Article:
2. Elections to fill a vacancy in the state legislature, unless the election is an emergency or expedited; and
  3. An election held jointly with an election described in (1) or (2).

In addition, SB 100 provides that a Federal Postcard Application is effective for a single calendar year instead of the previous effective period of two federal general elections.

The mandate to mail ballots 45 days before an election has a significant impact on the entire election calendar. For example, although primary elections will continue to be the first Tuesday in March, runoff primary elections are moved from the second Tuesday in April to the fourth Tuesday in May.

SB 100 also affects the May uniform election date which now falls between the March primary and the May primary runoff. Early voting for the primary runoff begins two days after the May uniform election date. SB 100 limits the May uniform election date in even-numbered years to only non-county elections. The May uniform election date in odd-numbered years is unaffected.

The deadlines to order elections and the deadlines to file an application for place on the ballot are also adjusted. Below is a summary of the new 2012 election dates and deadlines:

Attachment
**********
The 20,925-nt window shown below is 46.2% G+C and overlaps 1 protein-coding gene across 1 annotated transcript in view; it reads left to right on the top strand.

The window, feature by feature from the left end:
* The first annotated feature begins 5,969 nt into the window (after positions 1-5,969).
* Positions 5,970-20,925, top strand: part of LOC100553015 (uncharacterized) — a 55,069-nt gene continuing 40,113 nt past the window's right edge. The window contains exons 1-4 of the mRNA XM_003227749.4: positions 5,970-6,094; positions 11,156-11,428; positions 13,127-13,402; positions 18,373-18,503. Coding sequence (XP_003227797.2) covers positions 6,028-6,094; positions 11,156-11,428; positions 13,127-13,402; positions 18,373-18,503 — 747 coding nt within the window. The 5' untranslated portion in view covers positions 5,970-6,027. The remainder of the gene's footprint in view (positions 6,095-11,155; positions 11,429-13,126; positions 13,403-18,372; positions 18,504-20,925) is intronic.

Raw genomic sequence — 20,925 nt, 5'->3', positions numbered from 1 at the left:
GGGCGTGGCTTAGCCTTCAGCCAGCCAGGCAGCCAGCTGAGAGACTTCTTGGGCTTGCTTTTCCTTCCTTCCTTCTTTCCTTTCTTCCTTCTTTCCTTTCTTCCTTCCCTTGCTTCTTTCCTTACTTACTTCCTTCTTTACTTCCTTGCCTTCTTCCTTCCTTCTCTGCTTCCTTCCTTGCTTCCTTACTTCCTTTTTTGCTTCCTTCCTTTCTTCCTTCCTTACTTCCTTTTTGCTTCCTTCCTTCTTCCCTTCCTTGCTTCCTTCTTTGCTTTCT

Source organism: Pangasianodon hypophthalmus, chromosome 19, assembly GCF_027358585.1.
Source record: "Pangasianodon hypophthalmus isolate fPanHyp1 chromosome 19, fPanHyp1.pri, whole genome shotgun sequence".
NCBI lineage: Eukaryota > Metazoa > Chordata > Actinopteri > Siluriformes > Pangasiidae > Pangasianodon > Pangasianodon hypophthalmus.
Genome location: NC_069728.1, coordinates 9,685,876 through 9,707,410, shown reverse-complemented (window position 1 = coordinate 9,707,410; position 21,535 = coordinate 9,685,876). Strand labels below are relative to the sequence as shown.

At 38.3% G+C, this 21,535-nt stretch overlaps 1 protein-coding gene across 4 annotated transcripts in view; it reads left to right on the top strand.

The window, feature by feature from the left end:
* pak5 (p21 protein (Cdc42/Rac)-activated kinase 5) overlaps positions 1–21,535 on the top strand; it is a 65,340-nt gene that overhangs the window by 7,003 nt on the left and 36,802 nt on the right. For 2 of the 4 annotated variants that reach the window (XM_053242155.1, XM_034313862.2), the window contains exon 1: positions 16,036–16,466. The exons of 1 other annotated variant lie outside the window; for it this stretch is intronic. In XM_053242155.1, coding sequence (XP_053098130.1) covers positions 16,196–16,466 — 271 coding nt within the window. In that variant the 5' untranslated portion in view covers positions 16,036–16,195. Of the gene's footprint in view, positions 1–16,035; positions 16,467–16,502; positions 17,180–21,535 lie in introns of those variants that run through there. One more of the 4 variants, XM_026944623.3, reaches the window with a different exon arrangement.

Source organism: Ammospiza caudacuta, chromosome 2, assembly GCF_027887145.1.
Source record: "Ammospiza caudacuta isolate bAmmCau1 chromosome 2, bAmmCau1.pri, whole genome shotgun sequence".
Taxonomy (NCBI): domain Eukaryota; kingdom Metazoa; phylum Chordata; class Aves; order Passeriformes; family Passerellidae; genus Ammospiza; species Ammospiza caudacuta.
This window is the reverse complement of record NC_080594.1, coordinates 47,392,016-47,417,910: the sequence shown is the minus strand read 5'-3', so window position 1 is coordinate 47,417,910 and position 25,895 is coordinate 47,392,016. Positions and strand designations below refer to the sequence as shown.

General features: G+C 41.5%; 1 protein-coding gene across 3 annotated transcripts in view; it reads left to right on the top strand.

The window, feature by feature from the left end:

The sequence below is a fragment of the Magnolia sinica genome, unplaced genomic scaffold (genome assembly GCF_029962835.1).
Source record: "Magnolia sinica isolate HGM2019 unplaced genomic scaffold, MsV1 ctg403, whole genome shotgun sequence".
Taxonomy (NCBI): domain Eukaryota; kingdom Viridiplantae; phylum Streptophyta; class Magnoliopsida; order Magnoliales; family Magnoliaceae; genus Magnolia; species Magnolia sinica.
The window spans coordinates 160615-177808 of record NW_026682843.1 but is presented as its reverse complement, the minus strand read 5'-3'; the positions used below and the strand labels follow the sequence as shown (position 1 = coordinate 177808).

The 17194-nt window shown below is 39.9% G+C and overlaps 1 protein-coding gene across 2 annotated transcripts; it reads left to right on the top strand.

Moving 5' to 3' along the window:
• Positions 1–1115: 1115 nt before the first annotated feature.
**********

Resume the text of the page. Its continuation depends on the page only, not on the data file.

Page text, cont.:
Deadline to file an application for place on the primary ballot December 12, 2011
Deadline to conduct primary ballot drawing December 20, 2011
Deadline to mail ballots to MOVE voters for primary January 21, 2012
Primary Early Voting Period February 21-March 2, 2012
Deadline to file an application for place on the May ballot March 5, 2012
PRIMARY ELECTION DAY March 6, 2012
Deadline to mail ballots to MOVE voters for runoff April 7, 2012
May uniform election day early voting period April 30 – May 8, 2012
MAY UNIFORM ELECTION DAY (Limited) May 12, 2012
Primary Runoff Early Voting Period May 14 – 18, 2012
PRIMARY Runoff Election Day May 22, 2012